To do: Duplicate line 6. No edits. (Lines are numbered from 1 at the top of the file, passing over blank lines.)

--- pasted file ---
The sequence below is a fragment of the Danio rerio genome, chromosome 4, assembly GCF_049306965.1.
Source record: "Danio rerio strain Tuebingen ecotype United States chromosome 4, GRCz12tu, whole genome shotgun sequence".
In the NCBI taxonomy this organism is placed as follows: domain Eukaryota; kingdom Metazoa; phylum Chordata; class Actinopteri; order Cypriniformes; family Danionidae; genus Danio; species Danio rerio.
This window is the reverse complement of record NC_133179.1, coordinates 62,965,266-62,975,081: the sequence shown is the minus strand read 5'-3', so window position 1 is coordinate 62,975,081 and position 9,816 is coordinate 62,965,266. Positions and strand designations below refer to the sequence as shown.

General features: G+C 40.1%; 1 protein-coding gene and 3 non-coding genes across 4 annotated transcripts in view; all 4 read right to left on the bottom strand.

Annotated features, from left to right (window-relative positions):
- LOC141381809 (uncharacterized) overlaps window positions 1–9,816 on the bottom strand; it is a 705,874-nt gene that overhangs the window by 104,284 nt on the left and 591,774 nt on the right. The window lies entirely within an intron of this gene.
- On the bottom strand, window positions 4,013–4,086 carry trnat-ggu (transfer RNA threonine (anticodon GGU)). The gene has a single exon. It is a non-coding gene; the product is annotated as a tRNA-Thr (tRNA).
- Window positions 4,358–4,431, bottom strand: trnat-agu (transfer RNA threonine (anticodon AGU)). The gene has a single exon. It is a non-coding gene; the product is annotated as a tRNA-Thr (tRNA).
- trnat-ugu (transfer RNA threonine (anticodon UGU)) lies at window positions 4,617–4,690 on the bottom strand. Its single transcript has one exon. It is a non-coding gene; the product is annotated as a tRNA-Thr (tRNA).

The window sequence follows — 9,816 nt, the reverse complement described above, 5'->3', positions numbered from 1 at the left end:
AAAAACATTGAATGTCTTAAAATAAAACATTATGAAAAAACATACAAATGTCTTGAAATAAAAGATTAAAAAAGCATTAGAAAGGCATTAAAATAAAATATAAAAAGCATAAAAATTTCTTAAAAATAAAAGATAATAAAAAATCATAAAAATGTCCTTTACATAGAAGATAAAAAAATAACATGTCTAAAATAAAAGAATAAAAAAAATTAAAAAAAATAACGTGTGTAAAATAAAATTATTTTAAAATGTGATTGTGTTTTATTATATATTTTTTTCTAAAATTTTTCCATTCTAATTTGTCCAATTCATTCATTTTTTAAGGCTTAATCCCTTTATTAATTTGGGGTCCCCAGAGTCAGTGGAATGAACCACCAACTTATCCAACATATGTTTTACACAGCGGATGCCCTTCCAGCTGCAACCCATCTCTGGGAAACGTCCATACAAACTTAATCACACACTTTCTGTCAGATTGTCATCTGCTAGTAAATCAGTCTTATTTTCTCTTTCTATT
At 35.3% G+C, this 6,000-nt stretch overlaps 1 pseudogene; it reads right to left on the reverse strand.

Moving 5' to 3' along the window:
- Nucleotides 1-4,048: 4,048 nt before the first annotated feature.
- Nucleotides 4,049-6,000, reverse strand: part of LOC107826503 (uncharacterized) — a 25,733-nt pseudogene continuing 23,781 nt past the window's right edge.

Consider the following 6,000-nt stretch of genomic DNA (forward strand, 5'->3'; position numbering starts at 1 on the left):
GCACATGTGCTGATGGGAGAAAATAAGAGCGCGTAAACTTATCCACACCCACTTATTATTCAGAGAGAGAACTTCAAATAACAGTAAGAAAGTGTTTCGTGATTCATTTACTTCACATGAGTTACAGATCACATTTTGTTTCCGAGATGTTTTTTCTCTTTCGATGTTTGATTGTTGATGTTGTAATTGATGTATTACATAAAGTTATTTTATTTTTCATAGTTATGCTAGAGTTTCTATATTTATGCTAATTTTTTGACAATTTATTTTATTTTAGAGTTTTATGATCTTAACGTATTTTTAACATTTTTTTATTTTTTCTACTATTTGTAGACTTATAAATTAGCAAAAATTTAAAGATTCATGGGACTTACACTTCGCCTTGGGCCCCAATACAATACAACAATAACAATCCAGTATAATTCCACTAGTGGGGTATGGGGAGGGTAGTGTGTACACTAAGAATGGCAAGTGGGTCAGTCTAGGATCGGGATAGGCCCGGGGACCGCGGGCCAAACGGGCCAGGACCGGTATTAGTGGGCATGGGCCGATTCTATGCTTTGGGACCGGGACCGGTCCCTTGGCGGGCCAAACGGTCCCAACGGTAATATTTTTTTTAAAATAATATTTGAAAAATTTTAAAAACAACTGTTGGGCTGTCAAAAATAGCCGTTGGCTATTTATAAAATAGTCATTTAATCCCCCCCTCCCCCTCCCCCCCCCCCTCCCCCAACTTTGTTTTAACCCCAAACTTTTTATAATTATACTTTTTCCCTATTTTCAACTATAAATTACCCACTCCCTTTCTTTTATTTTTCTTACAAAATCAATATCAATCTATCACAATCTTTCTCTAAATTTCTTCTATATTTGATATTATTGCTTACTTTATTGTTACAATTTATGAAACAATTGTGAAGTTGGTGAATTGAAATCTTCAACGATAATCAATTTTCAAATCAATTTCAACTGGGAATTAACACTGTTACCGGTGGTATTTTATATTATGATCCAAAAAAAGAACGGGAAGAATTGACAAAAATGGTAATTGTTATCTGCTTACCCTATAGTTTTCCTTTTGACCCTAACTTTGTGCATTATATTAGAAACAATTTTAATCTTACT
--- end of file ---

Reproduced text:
Annotated features, from left to right (window-relative positions):